By: Chuck Abbott , Successful Farming
In the name of making safety regulations easier to implement, the EPA proposed on Thursday to reduce the size of buffer zones intended to protect people from exposure to pesticides during their application on the farm. Environmental and farm worker groups said the proposal would increase the risk of pesticides being sprayed on or drifting onto workers, neighbors, and passersby.
The EPA said it was making “modest, clarifying updates” to the 2015 regulation that requires so-called application exclusion zones around equipment applying pesticides. “One of the most repeated requests” from state pesticide regulators, said the EPA, has been for simpler rules. “Cost savings from the changes are largely in terms of reducing management complexity both on and off establishment.”
Environmental and farm worker groups had a different take. “The end result is reduced protection in the application exclusion zone,” said Iris Figueroa, a lawyer for the advocacy group Farmworker Justice. Ken Cook of the Environmental Working Group said smaller buffer zones will mean more risk of exposure. “Not a single farmworker justice, environmental, or public health group supports [administrator Andrew] Wheeler’s latest capitulation to the pesticide lobby,” he said.
At present, a buffer zone of 25 feet is required around sprayer rigs that release large droplets more than 12 inches above the ground, and a 100-foot zone is required for aerial, air blast, and ground applications that release fine or very fine droplets as well as fumigations, mists, and foggers. Buffer zones extend beyond the boundaries of a field, possibly onto roadways or neighboring buildings, and pesticide handlers are supposed to immediately stop an application if someone enters or is inside the restricted area.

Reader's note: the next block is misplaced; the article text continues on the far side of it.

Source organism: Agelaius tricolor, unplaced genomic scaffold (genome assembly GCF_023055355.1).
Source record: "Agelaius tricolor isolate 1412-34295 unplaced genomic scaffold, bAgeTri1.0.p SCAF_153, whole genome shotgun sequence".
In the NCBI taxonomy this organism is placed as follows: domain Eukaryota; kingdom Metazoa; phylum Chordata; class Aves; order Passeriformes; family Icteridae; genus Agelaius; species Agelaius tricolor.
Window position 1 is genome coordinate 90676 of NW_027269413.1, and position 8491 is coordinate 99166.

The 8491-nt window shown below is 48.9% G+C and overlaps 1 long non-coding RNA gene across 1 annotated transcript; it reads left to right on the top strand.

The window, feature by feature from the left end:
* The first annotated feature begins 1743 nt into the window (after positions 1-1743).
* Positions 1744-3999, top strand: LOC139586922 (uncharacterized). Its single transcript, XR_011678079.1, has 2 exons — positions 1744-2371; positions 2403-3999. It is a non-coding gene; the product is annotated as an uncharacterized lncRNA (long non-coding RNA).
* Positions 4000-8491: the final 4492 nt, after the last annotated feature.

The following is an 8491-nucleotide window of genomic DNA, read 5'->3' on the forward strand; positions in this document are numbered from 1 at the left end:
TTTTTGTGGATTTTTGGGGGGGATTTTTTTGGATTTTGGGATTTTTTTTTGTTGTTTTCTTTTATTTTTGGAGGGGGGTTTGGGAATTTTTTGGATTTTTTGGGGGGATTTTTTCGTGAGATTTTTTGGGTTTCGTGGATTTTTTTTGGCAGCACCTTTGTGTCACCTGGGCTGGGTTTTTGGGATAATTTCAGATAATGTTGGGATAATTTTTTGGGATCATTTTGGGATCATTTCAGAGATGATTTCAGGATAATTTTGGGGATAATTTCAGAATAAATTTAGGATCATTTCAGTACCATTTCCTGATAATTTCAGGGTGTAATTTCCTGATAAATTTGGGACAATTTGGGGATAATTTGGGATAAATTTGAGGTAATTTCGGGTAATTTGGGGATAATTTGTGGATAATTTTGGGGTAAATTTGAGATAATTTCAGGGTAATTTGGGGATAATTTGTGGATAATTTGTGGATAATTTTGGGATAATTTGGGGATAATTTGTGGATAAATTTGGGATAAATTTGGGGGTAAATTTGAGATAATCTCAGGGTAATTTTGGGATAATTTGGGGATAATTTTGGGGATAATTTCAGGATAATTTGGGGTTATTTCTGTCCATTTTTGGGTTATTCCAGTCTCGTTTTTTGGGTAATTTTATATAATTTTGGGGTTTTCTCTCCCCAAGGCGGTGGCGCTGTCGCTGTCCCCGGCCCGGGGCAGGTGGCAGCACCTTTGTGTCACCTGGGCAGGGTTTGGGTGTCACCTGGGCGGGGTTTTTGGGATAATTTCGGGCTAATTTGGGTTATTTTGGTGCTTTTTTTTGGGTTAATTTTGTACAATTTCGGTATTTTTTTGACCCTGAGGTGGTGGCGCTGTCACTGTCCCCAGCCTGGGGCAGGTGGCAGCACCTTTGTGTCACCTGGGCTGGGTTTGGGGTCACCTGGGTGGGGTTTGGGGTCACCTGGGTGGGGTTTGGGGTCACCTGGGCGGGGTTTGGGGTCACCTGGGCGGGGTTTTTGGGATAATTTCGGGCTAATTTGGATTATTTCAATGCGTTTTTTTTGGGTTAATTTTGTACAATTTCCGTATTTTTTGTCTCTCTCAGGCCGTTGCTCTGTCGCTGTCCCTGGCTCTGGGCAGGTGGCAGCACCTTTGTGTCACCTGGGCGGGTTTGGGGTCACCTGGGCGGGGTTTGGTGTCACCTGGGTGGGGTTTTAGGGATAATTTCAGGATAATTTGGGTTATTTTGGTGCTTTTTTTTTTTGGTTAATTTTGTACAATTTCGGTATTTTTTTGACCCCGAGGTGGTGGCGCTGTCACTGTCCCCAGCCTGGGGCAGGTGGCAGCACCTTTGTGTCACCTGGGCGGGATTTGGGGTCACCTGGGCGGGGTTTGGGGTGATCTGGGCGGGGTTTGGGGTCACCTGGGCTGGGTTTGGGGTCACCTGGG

Under the EPA proposal, the buffer zone would end at a farmer’s property line. “As currently written, the off-farm aspect of this provision has proven very difficult for state regulators to enforce,” said the agency. “Off-farm bystanders would still be protected from pesticide applications due to the existing ‘do not contact’ requirement that prohibits use in a manner that would contact unprotected individuals.”
The EPA rule would revise the buffer zone to 25 feet for all ground applications and to 100 feet for aerial, air blast, air-propelled, fumigant, smoke, mist, and fog pesticide applications.
“I applaud EPA’s action to provide growers relief from a very cumbersome requirement,” said Georgia Agriculture Commissioner Gary Black.
The EPA said it will accept public comments for 90 days once its proposal appears in the Federal Register.